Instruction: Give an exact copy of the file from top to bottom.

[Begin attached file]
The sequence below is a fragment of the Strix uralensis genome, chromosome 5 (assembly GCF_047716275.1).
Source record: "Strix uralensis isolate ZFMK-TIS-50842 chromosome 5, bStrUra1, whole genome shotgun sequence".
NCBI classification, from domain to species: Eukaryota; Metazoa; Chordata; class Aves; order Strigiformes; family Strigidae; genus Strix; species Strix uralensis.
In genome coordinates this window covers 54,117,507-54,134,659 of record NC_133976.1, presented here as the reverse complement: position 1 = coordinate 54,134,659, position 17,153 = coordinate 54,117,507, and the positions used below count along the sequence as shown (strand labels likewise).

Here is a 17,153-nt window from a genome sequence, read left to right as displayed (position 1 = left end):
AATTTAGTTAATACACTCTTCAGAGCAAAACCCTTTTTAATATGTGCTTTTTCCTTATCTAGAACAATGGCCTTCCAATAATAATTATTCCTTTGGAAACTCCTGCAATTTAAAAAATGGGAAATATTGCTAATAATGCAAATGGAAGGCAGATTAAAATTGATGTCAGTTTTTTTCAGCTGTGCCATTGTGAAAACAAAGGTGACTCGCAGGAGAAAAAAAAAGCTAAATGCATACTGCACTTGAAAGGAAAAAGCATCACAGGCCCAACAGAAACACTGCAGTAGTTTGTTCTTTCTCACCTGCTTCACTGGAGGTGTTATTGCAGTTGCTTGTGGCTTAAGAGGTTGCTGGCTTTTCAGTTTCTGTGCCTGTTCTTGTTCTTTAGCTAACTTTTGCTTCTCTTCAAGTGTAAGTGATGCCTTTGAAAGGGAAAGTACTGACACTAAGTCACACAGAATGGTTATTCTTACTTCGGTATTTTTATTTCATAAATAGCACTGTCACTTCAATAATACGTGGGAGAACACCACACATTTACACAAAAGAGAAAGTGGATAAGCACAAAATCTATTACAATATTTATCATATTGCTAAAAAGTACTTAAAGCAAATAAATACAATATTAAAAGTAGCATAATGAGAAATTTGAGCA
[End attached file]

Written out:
The sequence below is a fragment of the Strix uralensis genome, chromosome 5 (assembly GCF_047716275.1).
Source record: "Strix uralensis isolate ZFMK-TIS-50842 chromosome 5, bStrUra1, whole genome shotgun sequence".
NCBI classification, from domain to species: Eukaryota; Metazoa; Chordata; class Aves; order Strigiformes; family Strigidae; genus Strix; species Strix uralensis.
In genome coordinates this window covers 54,117,507-54,134,659 of record NC_133976.1, presented here as the reverse complement: position 1 = coordinate 54,134,659, position 17,153 = coordinate 54,117,507, and the positions used below count along the sequence as shown (strand labels likewise).

Here is a 17,153-nt window from a genome sequence, read left to right as displayed (position 1 = left end):
AATTTAGTTAATACACTCTTCAGAGCAAAACCCTTTTTAATATGTGCTTTTTCCTTATCTAGAACAATGGCCTTCCAATAATAATTATTCCTTTGGAAACTCCTGCAATTTAAAAAATGGGAAATATTGCTAATAATGCAAATGGAAGGCAGATTAAAATTGATGTCAGTTTTTTTCAGCTGTGCCATTGTGAAAACAAAGGTGACTCGCAGGAGAAAAAAAAAGCTAAATGCATACTGCACTTGAAAGGAAAAAGCATCACAGGCCCAACAGAAACACTGCAGTAGTTTGTTCTTTCTCACCTGCTTCACTGGAGGTGTTATTGCAGTTGCTTGTGGCTTAAGAGGTTGCTGGCTTTTCAGTTTCTGTGCCTGTTCTTGTTCTTTAGCTAACTTTTGCTTCTCTTCAAGTGTAAGTGATGCCTTTGAAAGGGAAAGTACTGACACTAAGTCACACAGAATGGTTATTCTTACTTCGGTATTTTTATTTCATAAATAGCACTGTCACTTCAATAATACGTGGGAGAACACCACACATTTACACAAAAGAGAAAGTGGATAAGCACAAAATCTATTACAATATTTATCATATTGCTAAAAAGTACTTAAAGCAAATAAATACAATATTAAAAGTAGCATAATGAGAAATTTGAGCA